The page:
Buying a creative company is very tricky. Successful creative enterprises can be very attractive targets. The profit margins can be outrageously high. The work can be exciting and high profile. The culture and work environments are often exhilarating.
On the other hand, it is really easy to overpay for a creative enterprise -- and I don't mean by just a little bit. Sometimes a buyer can pay multiples of the company's real value if he or she doesn't understand what's being purchased.
As I mentioned before, a really valuable creative company can't be judged just by its revenues and profits. You need to look behind the curtain and figure out why customers find it so attractive. You also need to evaluate the company's ability to continue to satisfy its customers and attract new ones. This can't be based just on the work of one or two people, but must rely on the company's proven systems, culture and management.
One good way to evaluate this is through general industry research. Talk to people in the business about your target company. Ask them what they think of it. If they do business there, ask them what they like and dislike about it.
After the external analysis, do an internal evaluation. Ask yourself (and the sellers), what would happen if...? Understand how the company actually creates its products and serves its customers, and how that would change if certain people left or if the industry landscape changed. This process will not only help you understand how much value you can actually capture in the sale, but it will be a first step in developing better strategies and systems going forward.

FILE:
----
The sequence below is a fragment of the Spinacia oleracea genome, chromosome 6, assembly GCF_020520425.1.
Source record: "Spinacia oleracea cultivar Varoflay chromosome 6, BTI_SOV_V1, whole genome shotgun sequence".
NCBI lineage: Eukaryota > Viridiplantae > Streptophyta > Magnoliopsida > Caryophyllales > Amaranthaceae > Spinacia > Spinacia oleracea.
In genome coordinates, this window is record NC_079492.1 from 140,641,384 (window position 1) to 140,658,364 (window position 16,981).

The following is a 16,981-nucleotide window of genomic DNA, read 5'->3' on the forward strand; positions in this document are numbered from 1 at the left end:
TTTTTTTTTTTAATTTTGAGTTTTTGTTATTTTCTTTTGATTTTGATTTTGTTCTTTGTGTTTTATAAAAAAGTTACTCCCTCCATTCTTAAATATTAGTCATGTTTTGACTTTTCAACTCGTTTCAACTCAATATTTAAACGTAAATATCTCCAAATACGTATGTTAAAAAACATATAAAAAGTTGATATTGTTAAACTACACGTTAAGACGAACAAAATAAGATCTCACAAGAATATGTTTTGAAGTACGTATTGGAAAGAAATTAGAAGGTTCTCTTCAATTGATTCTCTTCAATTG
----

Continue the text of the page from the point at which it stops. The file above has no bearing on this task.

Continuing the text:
The lesson here is that you can't buy a creative enterprise based on typical financial due diligence. The real story is not in the numbers. The financial performance gives an indication of the company's proven potential and current status, but that can change quickly. The good part is that the changes can be positive, as well as negative. A creative company with good momentum and performance has the ability to quickly rise to even greater heights. So, while the volatility creates some risk of overpayment, it can also result in some incredible home runs.